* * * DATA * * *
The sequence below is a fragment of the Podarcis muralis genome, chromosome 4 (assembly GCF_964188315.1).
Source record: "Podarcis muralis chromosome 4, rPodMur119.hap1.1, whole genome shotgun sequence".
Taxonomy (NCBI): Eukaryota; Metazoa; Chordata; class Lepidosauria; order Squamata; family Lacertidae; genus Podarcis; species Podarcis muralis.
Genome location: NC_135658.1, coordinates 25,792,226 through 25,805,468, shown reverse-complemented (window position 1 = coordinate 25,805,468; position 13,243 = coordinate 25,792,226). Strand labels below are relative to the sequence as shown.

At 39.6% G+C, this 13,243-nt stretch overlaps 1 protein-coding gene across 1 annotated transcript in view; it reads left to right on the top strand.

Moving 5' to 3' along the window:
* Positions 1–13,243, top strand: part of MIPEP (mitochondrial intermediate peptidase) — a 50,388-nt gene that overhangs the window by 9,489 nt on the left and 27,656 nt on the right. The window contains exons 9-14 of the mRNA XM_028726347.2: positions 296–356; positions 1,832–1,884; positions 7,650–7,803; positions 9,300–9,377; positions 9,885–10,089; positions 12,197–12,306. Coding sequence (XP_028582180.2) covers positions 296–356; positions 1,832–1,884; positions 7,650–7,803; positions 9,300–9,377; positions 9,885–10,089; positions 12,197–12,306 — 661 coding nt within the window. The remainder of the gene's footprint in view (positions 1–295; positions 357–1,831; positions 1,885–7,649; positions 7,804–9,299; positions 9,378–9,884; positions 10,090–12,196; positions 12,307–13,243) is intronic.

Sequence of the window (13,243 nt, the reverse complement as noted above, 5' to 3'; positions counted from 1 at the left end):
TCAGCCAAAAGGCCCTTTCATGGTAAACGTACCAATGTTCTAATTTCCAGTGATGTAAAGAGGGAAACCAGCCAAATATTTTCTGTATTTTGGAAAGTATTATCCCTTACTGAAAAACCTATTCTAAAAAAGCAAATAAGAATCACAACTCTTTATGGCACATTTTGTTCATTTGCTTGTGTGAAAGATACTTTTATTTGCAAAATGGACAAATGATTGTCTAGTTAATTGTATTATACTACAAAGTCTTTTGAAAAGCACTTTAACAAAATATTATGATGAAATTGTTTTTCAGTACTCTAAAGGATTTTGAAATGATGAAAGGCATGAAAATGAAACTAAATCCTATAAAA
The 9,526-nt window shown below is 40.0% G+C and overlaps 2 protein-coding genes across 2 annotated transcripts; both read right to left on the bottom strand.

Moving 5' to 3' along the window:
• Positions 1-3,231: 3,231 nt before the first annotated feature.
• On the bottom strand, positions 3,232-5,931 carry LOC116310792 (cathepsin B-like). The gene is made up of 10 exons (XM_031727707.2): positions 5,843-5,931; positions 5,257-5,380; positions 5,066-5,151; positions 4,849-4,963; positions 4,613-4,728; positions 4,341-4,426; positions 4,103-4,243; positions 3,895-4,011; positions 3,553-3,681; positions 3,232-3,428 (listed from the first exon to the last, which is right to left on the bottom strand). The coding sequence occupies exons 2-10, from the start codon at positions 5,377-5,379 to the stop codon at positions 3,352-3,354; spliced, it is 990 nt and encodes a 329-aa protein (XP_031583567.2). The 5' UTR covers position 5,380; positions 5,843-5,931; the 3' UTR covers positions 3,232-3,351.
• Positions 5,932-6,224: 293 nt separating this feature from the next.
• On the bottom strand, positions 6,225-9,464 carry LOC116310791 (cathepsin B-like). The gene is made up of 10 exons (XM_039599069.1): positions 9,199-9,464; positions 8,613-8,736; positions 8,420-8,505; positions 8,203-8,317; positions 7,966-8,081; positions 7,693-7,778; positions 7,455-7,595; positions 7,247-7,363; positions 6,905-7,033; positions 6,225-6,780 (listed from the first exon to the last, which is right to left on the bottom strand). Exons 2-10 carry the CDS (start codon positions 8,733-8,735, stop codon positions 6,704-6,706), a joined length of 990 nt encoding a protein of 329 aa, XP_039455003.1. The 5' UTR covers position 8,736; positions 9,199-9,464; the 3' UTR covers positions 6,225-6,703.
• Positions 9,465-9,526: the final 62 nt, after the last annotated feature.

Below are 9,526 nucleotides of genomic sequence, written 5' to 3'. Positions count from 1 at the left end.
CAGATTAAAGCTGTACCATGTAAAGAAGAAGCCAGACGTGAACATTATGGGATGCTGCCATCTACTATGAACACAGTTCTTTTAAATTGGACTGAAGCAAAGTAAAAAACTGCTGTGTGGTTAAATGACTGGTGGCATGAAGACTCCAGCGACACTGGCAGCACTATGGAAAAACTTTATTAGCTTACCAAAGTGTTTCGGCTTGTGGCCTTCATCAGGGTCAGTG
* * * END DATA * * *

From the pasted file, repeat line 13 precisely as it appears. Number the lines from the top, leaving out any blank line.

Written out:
• On the bottom strand, positions 3,232-5,931 carry LOC116310792 (cathepsin B-like). The gene is made up of 10 exons (XM_031727707.2): positions 5,843-5,931; positions 5,257-5,380; positions 5,066-5,151; positions 4,849-4,963; positions 4,613-4,728; positions 4,341-4,426; positions 4,103-4,243; positions 3,895-4,011; positions 3,553-3,681; positions 3,232-3,428 (listed from the first exon to the last, which is right to left on the bottom strand). The coding sequence occupies exons 2-10, from the start codon at positions 5,377-5,379 to the stop codon at positions 3,352-3,354; spliced, it is 990 nt and encodes a 329-aa protein (XP_031583567.2). The 5' UTR covers position 5,380; positions 5,843-5,931; the 3' UTR covers positions 3,232-3,351.